How? It may seem impossible when you’ve identified a professor at some far away school, but it is likely that you already have a close connection. Let’s say your area of interest is fluid mechanics, and reducing drag, and you like the work of professor Gareth McKinley at MIT. If your major was mechanical engineering, you have taken 1-2 courses in fluid mechanics. Who was your professor? Go to their office hours (rather than asking for a special meeting; they are busy) and ask if they know Dr. McKinley. Yes? Great!! Move to Step 4. No? That’s ok. Ask who they know in fluid mechanics at MIT. Someone else? Great! Add that person to your spreadsheet. Move to Step 4. No? Ask who their favorite fluid mechanics professors are. What schools are they at? Add a line to your spreadsheet. Move to Step 4. Repeat with more professors. If you do this with enough professors at your home institution, you will find a connection or identify good groups with whom you already have a connection.

Step 4: Contact prospective faculty.

Why? Faculty are the gatekeepers of their groups. This will give you the best result from your applications, and higher chance of doing research you like.

How? As in Step 3, your goal here is to get a ‘yes’ from a professor. How brave are you? How much are you willing to invest in the process? You can choose which of these approaches based on your answers – choose 1 of the bullet points, not all:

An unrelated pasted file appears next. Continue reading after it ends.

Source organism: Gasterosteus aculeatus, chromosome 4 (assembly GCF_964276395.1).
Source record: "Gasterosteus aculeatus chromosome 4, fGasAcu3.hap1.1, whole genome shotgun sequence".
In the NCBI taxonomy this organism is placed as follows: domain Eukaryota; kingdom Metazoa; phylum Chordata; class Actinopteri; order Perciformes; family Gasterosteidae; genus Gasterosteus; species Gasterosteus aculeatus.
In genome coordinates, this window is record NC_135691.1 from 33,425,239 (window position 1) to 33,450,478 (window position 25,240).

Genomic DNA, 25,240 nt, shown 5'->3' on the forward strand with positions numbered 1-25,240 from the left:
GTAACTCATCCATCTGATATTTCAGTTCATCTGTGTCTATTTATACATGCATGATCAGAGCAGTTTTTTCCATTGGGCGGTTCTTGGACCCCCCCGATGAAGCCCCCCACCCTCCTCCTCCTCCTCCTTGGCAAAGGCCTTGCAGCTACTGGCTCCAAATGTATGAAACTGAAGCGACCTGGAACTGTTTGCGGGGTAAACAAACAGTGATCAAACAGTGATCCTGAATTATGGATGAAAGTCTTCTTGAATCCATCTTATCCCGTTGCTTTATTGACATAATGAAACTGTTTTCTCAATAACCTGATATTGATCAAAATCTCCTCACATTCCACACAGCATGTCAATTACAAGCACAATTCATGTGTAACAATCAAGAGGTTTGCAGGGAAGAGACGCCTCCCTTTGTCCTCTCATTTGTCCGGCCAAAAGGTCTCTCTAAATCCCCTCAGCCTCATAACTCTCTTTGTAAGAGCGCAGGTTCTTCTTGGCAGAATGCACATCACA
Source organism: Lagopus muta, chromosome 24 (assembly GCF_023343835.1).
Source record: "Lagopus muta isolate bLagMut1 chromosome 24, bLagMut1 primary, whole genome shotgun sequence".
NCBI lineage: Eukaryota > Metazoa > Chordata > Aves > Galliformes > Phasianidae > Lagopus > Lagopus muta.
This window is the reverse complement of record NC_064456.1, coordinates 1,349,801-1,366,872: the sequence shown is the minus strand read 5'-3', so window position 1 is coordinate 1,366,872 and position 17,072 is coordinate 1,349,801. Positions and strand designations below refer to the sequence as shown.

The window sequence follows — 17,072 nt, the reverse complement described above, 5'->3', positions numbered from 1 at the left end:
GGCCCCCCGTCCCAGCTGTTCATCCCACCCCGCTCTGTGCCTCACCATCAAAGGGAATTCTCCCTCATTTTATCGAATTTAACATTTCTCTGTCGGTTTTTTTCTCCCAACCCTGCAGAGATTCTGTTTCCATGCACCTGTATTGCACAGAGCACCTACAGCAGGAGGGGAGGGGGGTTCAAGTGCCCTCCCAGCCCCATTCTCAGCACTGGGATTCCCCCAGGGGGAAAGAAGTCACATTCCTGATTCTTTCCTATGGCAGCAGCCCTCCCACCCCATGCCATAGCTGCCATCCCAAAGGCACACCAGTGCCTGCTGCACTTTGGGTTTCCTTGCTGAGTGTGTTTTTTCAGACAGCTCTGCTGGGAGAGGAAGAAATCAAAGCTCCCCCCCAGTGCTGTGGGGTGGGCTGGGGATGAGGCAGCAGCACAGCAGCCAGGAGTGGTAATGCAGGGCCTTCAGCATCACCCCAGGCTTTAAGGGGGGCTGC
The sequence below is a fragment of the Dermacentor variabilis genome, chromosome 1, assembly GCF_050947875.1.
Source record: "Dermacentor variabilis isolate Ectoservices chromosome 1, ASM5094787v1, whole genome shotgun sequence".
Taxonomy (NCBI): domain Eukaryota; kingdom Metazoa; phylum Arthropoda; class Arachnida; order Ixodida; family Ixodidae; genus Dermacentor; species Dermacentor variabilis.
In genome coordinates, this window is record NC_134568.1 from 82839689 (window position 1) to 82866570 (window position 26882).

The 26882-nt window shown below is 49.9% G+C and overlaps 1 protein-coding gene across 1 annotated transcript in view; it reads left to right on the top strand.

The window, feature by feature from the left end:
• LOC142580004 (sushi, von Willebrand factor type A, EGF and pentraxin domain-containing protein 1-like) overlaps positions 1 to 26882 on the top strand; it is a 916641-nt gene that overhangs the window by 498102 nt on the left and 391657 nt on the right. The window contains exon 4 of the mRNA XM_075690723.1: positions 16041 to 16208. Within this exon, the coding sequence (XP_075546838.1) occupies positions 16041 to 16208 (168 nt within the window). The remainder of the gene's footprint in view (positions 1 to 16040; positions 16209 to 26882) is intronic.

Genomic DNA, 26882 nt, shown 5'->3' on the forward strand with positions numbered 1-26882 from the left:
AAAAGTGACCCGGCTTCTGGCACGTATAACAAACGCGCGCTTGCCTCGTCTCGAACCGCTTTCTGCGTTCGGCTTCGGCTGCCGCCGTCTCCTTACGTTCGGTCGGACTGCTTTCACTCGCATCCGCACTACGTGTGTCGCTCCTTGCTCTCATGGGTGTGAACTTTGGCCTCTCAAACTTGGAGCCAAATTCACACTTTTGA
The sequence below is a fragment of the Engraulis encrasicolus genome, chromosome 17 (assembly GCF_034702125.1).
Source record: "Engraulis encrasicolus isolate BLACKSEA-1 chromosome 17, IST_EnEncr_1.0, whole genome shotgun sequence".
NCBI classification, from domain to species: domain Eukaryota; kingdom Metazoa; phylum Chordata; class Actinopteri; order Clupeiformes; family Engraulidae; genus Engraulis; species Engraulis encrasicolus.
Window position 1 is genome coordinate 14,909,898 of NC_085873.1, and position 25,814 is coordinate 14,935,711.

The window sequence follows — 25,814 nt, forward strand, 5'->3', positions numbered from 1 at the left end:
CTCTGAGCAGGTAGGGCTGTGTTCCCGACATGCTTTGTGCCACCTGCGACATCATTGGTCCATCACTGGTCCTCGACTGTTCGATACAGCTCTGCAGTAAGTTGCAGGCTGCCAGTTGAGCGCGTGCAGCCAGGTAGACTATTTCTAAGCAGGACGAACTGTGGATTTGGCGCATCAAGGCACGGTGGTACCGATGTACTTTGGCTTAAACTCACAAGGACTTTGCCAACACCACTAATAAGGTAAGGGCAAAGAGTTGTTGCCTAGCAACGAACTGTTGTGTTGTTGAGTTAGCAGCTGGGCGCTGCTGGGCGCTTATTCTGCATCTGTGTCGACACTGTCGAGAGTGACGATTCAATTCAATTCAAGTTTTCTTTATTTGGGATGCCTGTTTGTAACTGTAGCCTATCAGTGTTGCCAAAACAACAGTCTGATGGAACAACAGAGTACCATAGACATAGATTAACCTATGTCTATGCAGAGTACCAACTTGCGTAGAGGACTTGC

Dear Professor Y (whom you already know),

I have taken your X course, and you mentioned you know professor Y at Z university. Would you be willing to connect me by email to this professor so that I can learn more about their work as part of my graduate school exploration? Following an email from you, I am planning to reach out directly to visit their lab for a tour by a graduate student or postdoc.

Dear Dr. X (whom you want to know),

I was introduced to your work through my professor Y at University of Z. I’d like to explore working with you as a graduate student beginning X semester.

  • Could I visit your group and get a tour by a graduate student or postdoc? I’m coming X date. NOT Could you give me a lab tour? 
  • Could I set up a phone call with one of your graduate students or postdocs to learn more about the group? NOT Could I have a phone call with you?
  • Could I meet you at the X conference happening in Y city on Z date? NOT Can you come meet me? 
  • Could you tell me a conference in New England, the Midwest, the West Coast (etc) where I can come to see one of your presentations? NOT What is the list of your upcoming conferences? 

Step 5: Apply to the school

When you write your essay, mention the faculty member that you spoke with, and how your interests and experiences have led you to want to work with this faculty. When/if the faculty sees your application, they may recognize your name or the recommendation from their colleague at your university, and be more likely to make you an offer to do research with them in graduate school. Everyone wins.


Through these steps, you will be able to learn your interest, identify groups, and determine if it is a good fit based on how the professor operates their group and the problems they work on. You will have leveraged your own connections and asked the faculty questions to which they can say ‘yes.’ Note that at no point in the process do you ask if there are ‘any available positions’ in the group. Good luck!


For undergraduates already on campus: coming soon.